Town celebrates the arrival of electricity

Mary Jo McTammany
Posted 1/31/18

It officially all started back in November of 1922.

Moosehaven presented a proposal to the commissioners of Orange Park to pay one third of the $150 per month to be guaranteed by the town to the …

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Town celebrates the arrival of electricity

Posted

It officially all started back in November of 1922.

Moosehaven presented a proposal to the commissioners of Orange Park to pay one third of the $150 per month to be guaranteed by the town to the city of Jacksonville’s electric company. In exchange, the company would install main lines erected and ready for connection at residences or stores and maintain thereafter. They accepted the proposal.

No mention can be found in official town records although electricity coming to town was probably part of every conversation residents shared. And it’s pretty well certain that most everyone wanted electricity but not necessarily did they agree on the details.

Wisely, it was decided to call a special meeting at the town hall to discuss “complaints and grievances.” Most were concerned about the location and placement of the substation and the poles. By the time everyone was talked out and satisfied it was almost daylight.

The substation would be at the foot of Valesca Street near the Duval County line. (Valesca seems to have been lost in the construction of the Buckman Bridge.) Poles were located on the west side of River Boulevard to avoid losing them into the river from the bank washing out as it frequently did.

When it was announced in October 1924, that the Kingsley Avenue, giant oaks in the center were to be removed and replaced with light poles a second airing of complaints and grievances was required. It was decided to place the poles six feet north of the center of the middle row of trees. But the commissioners caved when Jacksonville Electric Company agreed to pay for tree removal.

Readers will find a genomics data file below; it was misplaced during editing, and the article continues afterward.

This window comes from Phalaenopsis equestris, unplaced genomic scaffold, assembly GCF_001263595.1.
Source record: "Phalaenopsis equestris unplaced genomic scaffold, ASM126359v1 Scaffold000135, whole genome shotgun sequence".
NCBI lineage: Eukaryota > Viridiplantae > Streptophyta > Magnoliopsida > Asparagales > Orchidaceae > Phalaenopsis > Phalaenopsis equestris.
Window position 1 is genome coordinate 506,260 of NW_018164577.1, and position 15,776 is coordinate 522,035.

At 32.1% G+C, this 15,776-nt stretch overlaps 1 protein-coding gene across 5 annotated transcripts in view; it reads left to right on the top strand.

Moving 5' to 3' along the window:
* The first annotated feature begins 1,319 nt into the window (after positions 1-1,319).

On January 7, 1924, it was time for another special meeting, this time to plan the celebration. Enthusiasm was high. Seems like, everyone in town volunteered themselves and someone else for a job. The whole town was proud and determined to be sure everyone south of Waycross, Georgia knew it. As it turned out, guests arrived from Illinois and almost every state in the Union because that weekend coincided with a Loyal Order of Moose Regents gathering at Moosehaven. Come the big day, on February 28, 1924, Orange Park’s population swelled from almost 700 to a little over 2,000.

The speakers were impressive and included the father of state representative Arthur M. Milam of Jacksonville, who was represented by Frank Owen commissioner of public utilities and the chairman of Duval County board of commissioners, R.H. Carswell. The Green Cove board of trade was represented by Rev. G.R. Wilson. Rounding out the movers and shakers were U.S. Secretary of Labor E.J. Hennings and Rodney H. Brandon supreme secretary of the Loyal Order of Moose.

The parade included bands, Boy Scouts and Camp Fire Girls and a special marching routine by a Loyal Order of Moose women’s drill team.

An impressive oyster roast was served at 5 p.m. Then, as the light was leaving the western sky, Anna Marson, 85-years-old and the longest resident of Orange Park, threw the switch in the community hall and officially lit the town's street lights down Plainfield Avenue.

Dancing ensued into the wee hours provided with music by a popular Jacksonville orchestra, The Aggravators. At 1 a.m., they began playing Home Sweet Home to exhausted dancers and children sleeping on quilts and coats in the corners.

All in all, a good time was had by all. But, evidently another airing of grievances was required because the center row of oaks remained intact.

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